To be sure, Epstein embraces some of the exceptional talents of the past century or so in this collection. T.S. Eliot receives the most supportive profile. While predicting the end of literary culture, Epstein dreads the thought of such an outcome. He credits Eliot at his best with representing such a prized culture and says that should its demise come to pass and prove definitive “the loss is of a seriousness beyond reckoning.” He has this to say about Eliot’s finest work:
Eliot’s best poems still work their magic, his powers of manipulating language to reveal unspeakable truths still resonate and register. His perfect-pitch phrasings stay in the mind the way litanies learned in childhood do.
And speaking as one essayist to another, Epstein praises Eliot for writing “with a range and an amplitude of interest not seen in literary criticism since Matthew Arnold in the previous century or Samuel Johnson nearly two centuries earlier. This breadth, in which he spoke not for literature alone but for the larger social context in which literature was created , made Eliot seem, somehow, grander, more significant than such estimable American critics as Wilson and Trilling.”
In his voracious reading, he finds other heroes and heroines, and grants them pride of place in his personal ranking. These include some surprises: Ralph Elllison, Isaac Rosenfeld, the poet John Frederick Nims, Max Beerbohm and Alexander Solzhenitsyn. To do justice to the great English novelist George Eliot, he quotes Henry James:
Of all the great Victorians, perhaps none was more complex, unpredictable, and finally astonishing than Mary Ann Evans, better known as George Eliot. When the 26-year-old Henry James visited her in 1869, he wrote to his father that ‘she is magnificently ugly – deliciously ugly.’ He added that ‘in this vast ugliness (which James describes) resides a most powerful beauty which, in a very few minutes steals forth and charms the mind, so that you end, as I ended, in falling in love with her.’
The depth of his intellect is on display in many of these essays. Writing of Isaiah Berlin, he observes:
Berlin’s own mind tended toward the historical, the exceptional case, the idea or cluster of ideas operating within a given time. He was not a pure thinker, but a reactive one who did better rubbing up against the ideas of others.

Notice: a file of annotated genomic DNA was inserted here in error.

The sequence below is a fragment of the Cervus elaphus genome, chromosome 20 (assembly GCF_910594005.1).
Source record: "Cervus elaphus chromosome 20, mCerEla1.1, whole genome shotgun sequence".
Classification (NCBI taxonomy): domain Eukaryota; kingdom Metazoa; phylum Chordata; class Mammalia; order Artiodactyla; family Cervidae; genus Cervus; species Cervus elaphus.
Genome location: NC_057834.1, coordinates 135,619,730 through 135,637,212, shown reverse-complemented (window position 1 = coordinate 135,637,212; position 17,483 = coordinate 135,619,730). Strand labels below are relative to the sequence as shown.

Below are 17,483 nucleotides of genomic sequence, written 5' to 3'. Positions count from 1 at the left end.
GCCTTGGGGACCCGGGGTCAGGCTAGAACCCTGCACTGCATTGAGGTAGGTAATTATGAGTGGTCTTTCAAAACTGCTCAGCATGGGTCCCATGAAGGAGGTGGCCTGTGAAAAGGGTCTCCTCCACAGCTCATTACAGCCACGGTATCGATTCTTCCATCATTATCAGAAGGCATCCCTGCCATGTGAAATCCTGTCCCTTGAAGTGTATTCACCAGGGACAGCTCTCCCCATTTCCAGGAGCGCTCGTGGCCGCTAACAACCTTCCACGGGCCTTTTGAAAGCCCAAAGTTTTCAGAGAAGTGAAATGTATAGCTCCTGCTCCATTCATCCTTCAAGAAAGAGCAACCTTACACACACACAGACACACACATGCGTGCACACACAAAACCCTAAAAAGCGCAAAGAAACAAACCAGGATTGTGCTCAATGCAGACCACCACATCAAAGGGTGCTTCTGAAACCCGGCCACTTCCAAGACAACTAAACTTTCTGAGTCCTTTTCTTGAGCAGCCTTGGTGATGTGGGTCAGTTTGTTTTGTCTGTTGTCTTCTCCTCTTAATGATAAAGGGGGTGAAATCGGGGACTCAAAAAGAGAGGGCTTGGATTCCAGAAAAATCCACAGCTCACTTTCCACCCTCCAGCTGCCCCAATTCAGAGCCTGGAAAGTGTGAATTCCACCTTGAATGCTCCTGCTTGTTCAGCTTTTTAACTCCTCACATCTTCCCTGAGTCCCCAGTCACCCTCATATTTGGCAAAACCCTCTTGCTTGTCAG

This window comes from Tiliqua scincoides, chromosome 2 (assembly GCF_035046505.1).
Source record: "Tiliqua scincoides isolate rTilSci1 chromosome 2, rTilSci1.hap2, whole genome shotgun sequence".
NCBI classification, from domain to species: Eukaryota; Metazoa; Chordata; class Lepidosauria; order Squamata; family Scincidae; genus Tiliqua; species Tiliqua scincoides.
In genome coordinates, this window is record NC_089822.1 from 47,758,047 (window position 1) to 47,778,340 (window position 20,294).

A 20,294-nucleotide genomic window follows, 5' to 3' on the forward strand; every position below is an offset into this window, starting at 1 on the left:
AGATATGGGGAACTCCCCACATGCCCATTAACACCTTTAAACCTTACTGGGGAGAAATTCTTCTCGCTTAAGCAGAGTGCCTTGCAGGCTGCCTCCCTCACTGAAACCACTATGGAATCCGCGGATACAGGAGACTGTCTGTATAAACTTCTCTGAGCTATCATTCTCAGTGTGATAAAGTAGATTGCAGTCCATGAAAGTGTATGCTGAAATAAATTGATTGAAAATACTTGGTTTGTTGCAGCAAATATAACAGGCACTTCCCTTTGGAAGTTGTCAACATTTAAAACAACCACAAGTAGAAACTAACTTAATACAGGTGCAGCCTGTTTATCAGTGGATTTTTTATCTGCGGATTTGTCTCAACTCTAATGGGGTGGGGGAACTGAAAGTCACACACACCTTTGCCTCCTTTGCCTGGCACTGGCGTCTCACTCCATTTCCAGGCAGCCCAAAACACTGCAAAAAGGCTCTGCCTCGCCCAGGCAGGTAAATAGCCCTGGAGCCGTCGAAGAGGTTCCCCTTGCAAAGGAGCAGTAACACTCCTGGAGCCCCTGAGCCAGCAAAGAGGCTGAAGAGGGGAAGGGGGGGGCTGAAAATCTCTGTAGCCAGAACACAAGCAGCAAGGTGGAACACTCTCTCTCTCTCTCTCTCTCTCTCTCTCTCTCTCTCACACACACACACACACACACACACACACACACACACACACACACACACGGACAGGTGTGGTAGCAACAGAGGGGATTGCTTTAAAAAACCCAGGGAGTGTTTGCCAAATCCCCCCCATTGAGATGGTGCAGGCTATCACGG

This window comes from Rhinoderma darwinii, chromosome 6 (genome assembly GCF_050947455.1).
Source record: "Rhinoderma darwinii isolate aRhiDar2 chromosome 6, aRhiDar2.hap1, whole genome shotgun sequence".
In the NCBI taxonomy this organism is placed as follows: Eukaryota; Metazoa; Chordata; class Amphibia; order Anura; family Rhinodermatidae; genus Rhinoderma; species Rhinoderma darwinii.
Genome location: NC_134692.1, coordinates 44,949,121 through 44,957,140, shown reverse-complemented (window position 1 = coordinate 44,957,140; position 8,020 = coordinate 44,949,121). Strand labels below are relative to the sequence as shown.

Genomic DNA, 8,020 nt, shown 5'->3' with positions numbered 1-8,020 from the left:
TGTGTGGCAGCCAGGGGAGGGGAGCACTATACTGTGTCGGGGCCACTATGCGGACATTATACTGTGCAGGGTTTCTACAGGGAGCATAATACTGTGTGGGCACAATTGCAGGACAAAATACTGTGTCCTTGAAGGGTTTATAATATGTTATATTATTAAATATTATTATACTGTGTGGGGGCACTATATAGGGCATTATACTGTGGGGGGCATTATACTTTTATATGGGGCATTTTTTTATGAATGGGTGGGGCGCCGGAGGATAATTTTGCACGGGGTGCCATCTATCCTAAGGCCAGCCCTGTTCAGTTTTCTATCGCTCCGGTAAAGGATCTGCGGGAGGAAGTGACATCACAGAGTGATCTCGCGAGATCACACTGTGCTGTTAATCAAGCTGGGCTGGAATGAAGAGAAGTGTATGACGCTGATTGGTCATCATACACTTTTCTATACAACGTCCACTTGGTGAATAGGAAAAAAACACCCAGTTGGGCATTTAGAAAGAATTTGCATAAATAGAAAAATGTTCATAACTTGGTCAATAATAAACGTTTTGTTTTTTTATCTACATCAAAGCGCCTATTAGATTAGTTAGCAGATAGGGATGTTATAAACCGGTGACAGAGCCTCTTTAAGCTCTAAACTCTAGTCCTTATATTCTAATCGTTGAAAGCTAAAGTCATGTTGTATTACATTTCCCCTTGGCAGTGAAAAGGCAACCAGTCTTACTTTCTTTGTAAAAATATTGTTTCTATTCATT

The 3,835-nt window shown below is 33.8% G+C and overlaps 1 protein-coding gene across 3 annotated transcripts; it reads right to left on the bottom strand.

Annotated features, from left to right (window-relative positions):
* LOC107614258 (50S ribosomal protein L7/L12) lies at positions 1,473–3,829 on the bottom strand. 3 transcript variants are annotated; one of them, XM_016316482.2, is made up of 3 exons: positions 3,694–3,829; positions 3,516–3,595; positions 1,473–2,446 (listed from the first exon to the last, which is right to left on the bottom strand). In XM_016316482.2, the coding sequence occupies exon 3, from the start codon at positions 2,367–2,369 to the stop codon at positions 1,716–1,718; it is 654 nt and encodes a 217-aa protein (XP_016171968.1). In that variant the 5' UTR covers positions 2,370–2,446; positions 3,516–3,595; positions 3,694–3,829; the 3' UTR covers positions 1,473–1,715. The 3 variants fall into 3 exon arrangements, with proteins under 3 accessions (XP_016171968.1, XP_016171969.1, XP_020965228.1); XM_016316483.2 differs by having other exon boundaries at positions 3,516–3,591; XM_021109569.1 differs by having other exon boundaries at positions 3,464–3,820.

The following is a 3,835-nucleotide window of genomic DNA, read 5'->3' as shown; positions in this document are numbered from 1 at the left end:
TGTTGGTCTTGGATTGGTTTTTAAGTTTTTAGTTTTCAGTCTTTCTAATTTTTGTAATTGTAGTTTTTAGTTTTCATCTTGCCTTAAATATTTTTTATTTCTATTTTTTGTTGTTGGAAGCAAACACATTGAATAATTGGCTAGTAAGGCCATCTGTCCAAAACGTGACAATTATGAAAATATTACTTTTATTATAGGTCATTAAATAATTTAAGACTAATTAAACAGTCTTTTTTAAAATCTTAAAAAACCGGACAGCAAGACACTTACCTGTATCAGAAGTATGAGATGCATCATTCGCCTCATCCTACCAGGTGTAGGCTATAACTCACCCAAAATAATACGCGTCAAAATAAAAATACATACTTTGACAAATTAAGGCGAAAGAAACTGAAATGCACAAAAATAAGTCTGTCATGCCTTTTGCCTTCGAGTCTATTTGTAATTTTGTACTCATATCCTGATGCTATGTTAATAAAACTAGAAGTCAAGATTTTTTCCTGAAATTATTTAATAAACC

What drives this man to write pretty much non-stop in his mid-70s (his 24th book, Distant Intimacy: A Friendship in the Age of the Internet, written with Frederic Raphael, is due out in February) is something that many writers will recognize. “I set out, usually, on a mission of self-discovery,” he told The Atlantica few years ago, “to find out what I really think about a subject. I don’t have fixed opinions or views when I start to write; it’s writing that forces them out of me.” “Simply to give pleasure at a fairly high intellectual level makes my day.”
The staff at Axios Press does have one charge to answer – failing to ask Epstein to write an introduction to this collection. He is always interesting in writing or speaking about his methods. In his previous collection of essays, Partial Payments, he explains where he is coming from:
I find that I have to put nearly everything in my writing, especially my somewhat complicated feelings, arguments and general assessments of writers who, when read at all closely, are never less than complicated themselves.
Before sitting down to compose, he says, he tries to read everything authors have written and much that has been written about them in an effort to discover what they are attempting to achieve in their novels, essays or poems. He conveys it all without wasted words in these well-crafted essays.
Is there more to come from Joseph Epstein? Driven as he is to guard the printed word, and to guide us to the best of it, I can’t imagine he will stop for a rest until he has to.
This article is brought to you by the author who owns the copyright to the text.
Should you want to support the author’s creative work you can use the PayPal “Donate” button below.
Your donation is a transaction between you and the author. The proceeds go directly to the author’s PayPal account in full less PayPal’s commission.
Facts & Arts neither receives information about you, nor of your donation, nor does Facts & Arts receive a commission.
Facts & Arts does not pay the author, nor takes paid by the author, for the posting of the author's material on Facts & Arts. Facts & Arts finances its operations by selling advertising space.